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Fat Albert /

Rated: PG

Starring: Kenan Thompson, Dania Ramirez, Shedrack Anderson III, Aaron Frazier, Omari Grandberry

Directed by: Joel Zwick

Produced by: John Davis 
Written by:
Bill Cosby, Charles Kipps
20th Century Fox





“[Fat Albert] is a very thought-provoking movie.” —Dr. Phil

     Is it just me, or are parents really desperate nowadays to find a movie that will preoccupy their children for two hours? Recommending Fat Albert for families by saying that it is “thought-provoking” is extreme advice, even when it comes from a second-rate psychologist on daytime TV. This movie, a live-action spin-off of the once-popular Bill-Cosby-produced cartoon, is, to say the least, an extremely irritating piece of drivel. As much as it may entertain kids, should parents really be stepping to the low of letting their offspring enjoy watching a fat guy running around saying only sentences that rhyme with “Hey, Hey, Hey!” I’m pretty sure the only succeeding line he skips in the movie is: “I’m gay!”

     The plot represents one of the most ridiculous I have ever seen in a spin-off of a television show. When high-schooler Doris (Kyla Pratt) is not invited to a cool party and her foster sister Lauri (Dania Ramirez) is, she runs home for lunch and bursts out in tears as “Fat Albert”, the TV series, plays in the background. The cartoon characters on the show somehow see her weeping through the television screen, and their humongous leader, Fat Albert (Keenan Thompson), decides the gang needs to help her out. They hop out of the TV screen and decide that they will find Doris some real friends and try to get her invited to the party, in hopes of boosting her self-confidence.

     At first, the cast of “Fat Albert” comes across as a nagging burden to Doris, as they are not afraid of introducing themselves to popular kids and accidentally embarrass her quite a lot. She is determined to send them back through the television screen to where they came from, the fictional ‘80’s version of Northern Philly. However, as time moves on, she, unsurprisingly, begins to enjoy their company, slowly but surely. The “Fat Albert” characters cannot stay in reality, forever, though. Their clothes and skin fade more and more, day by day, and they all begin to turn invisible. Not to mention, back at their cartoon junkyard in TV Land, a gang of bad-boys have taken over the rights to star in re-runs of the television show.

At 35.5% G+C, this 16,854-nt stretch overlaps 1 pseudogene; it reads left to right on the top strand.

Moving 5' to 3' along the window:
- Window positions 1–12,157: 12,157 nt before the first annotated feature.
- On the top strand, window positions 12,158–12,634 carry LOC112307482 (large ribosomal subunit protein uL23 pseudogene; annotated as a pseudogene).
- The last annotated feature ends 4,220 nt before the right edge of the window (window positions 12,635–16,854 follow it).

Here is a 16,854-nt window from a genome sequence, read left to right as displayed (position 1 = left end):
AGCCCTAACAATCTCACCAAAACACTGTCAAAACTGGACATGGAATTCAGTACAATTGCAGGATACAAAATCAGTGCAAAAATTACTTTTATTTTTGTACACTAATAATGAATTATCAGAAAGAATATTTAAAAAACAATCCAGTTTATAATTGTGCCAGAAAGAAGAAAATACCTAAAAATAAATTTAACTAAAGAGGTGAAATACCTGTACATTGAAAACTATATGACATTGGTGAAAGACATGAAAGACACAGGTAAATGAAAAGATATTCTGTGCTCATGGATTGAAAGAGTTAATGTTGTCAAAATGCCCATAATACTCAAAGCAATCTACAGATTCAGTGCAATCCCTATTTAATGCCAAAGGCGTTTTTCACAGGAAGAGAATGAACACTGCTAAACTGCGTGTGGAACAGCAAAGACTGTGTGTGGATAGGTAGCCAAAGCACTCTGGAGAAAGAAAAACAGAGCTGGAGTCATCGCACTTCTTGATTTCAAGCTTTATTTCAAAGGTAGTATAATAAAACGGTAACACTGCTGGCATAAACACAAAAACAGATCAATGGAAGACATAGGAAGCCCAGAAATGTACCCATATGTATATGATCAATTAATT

The movie sends a message to younger viewers that they should always be courteous and respectful to everyone. This is a good thing, but I’ve seen it done better in countless other movies of the same nature. I suppose Fat Albert is a more kind-hearted individual than some main characters in children’s movies, but I have a hard time believing his three-hundred pounds of happiness and morals will help any young viewer see the light of good-doing. I admit that, as a kid, I was influenced by many films—My Neighbor Totoro springs instantly to mind—but none of them were as silly or forgettable as Fat Albert. Why not take the little ones to see Finding Neverland, another live action movie that is far more imaginative and can also be enjoyed by adults, instead?

     To be fair, there is one scene in Fat Albert that I adored. Although it is probably the stupidest one in the entire movie, I admit that I laughed for probably two minutes straight, after seeing it. In the sequence, the bulky Fat Albert challenges a fit runner at Doris’ school to a race around the track. It is then that he proves that he is quite the athlete, seemingly gliding around the oval, barely picking up his feet and taking short strides, but moving at an impossible speed. It would be hard to do its profound inanity justice; I almost forgot about how terrible the actual movie was, as I watched it. Unfortunately, it’s about the only moment in Fat Albert’s entirety of 100 minutes that I found to be more playful and funny than idiotic and annoying, let alone “thought-provoking.” As time rolls on, the movie industry becomes less about ideas and more about copying. This is especially true in children’s films, and Fat Albert is exemplary of such.

-Danny, Bucket Reviews (Posted in 12.28.2004-2.5.2005 Update)

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